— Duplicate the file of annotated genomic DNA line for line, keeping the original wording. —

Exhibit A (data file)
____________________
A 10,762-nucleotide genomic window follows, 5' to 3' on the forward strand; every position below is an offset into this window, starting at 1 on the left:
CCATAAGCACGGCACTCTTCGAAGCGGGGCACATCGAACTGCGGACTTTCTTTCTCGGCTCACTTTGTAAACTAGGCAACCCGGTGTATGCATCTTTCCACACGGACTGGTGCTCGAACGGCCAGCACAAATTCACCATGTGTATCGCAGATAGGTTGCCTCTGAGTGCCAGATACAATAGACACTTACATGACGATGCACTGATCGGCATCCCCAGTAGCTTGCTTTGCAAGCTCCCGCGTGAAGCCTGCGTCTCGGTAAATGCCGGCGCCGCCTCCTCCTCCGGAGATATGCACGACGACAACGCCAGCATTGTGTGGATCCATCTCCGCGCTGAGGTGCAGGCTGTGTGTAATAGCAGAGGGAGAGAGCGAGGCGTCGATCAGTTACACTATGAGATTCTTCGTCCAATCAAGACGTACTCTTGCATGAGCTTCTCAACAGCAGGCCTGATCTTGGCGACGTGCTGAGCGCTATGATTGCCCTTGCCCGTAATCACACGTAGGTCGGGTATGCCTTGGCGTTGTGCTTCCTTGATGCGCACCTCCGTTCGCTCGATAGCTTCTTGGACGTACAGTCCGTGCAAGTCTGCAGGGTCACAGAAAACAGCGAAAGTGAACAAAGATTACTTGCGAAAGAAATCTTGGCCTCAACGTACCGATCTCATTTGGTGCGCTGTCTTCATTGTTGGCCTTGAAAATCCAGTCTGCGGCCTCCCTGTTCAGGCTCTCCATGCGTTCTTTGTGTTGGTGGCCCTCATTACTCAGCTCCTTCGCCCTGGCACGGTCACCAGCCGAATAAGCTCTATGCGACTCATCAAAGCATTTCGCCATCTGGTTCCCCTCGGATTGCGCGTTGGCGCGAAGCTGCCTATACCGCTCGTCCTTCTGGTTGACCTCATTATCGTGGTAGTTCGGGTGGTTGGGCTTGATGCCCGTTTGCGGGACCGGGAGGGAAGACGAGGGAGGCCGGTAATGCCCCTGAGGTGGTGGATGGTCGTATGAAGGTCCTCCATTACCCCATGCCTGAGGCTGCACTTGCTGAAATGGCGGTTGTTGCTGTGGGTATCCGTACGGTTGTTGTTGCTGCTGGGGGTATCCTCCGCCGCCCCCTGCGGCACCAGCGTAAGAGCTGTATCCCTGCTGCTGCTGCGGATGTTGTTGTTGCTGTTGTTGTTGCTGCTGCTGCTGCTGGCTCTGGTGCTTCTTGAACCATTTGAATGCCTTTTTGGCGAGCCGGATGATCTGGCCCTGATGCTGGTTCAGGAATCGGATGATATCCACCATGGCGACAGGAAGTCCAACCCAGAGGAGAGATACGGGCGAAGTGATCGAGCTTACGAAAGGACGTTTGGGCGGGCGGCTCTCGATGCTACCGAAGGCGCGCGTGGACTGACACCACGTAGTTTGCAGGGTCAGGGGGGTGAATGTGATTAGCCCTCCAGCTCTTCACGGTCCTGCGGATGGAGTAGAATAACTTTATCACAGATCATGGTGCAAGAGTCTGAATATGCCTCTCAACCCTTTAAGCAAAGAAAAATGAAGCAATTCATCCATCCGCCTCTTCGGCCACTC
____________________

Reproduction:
A 10,762-nucleotide genomic window follows, 5' to 3' on the forward strand; every position below is an offset into this window, starting at 1 on the left:
CCATAAGCACGGCACTCTTCGAAGCGGGGCACATCGAACTGCGGACTTTCTTTCTCGGCTCACTTTGTAAACTAGGCAACCCGGTGTATGCATCTTTCCACACGGACTGGTGCTCGAACGGCCAGCACAAATTCACCATGTGTATCGCAGATAGGTTGCCTCTGAGTGCCAGATACAATAGACACTTACATGACGATGCACTGATCGGCATCCCCAGTAGCTTGCTTTGCAAGCTCCCGCGTGAAGCCTGCGTCTCGGTAAATGCCGGCGCCGCCTCCTCCTCCGGAGATATGCACGACGACAACGCCAGCATTGTGTGGATCCATCTCCGCGCTGAGGTGCAGGCTGTGTGTAATAGCAGAGGGAGAGAGCGAGGCGTCGATCAGTTACACTATGAGATTCTTCGTCCAATCAAGACGTACTCTTGCATGAGCTTCTCAACAGCAGGCCTGATCTTGGCGACGTGCTGAGCGCTATGATTGCCCTTGCCCGTAATCACACGTAGGTCGGGTATGCCTTGGCGTTGTGCTTCCTTGATGCGCACCTCCGTTCGCTCGATAGCTTCTTGGACGTACAGTCCGTGCAAGTCTGCAGGGTCACAGAAAACAGCGAAAGTGAACAAAGATTACTTGCGAAAGAAATCTTGGCCTCAACGTACCGATCTCATTTGGTGCGCTGTCTTCATTGTTGGCCTTGAAAATCCAGTCTGCGGCCTCCCTGTTCAGGCTCTCCATGCGTTCTTTGTGTTGGTGGCCCTCATTACTCAGCTCCTTCGCCCTGGCACGGTCACCAGCCGAATAAGCTCTATGCGACTCATCAAAGCATTTCGCCATCTGGTTCCCCTCGGATTGCGCGTTGGCGCGAAGCTGCCTATACCGCTCGTCCTTCTGGTTGACCTCATTATCGTGGTAGTTCGGGTGGTTGGGCTTGATGCCCGTTTGCGGGACCGGGAGGGAAGACGAGGGAGGCCGGTAATGCCCCTGAGGTGGTGGATGGTCGTATGAAGGTCCTCCATTACCCCATGCCTGAGGCTGCACTTGCTGAAATGGCGGTTGTTGCTGTGGGTATCCGTACGGTTGTTGTTGCTGCTGGGGGTATCCTCCGCCGCCCCCTGCGGCACCAGCGTAAGAGCTGTATCCCTGCTGCTGCTGCGGATGTTGTTGTTGCTGTTGTTGTTGCTGCTGCTGCTGCTGGCTCTGGTGCTTCTTGAACCATTTGAATGCCTTTTTGGCGAGCCGGATGATCTGGCCCTGATGCTGGTTCAGGAATCGGATGATATCCACCATGGCGACAGGAAGTCCAACCCAGAGGAGAGATACGGGCGAAGTGATCGAGCTTACGAAAGGACGTTTGGGCGGGCGGCTCTCGATGCTACCGAAGGCGCGCGTGGACTGACACCACGTAGTTTGCAGGGTCAGGGGGGTGAATGTGATTAGCCCTCCAGCTCTTCACGGTCCTGCGGATGGAGTAGAATAACTTTATCACAGATCATGGTGCAAGAGTCTGAATATGCCTCTCAACCCTTTAAGCAAAGAAAAATGAAGCAATTCATCCATCCGCCTCTTCGGCCACTC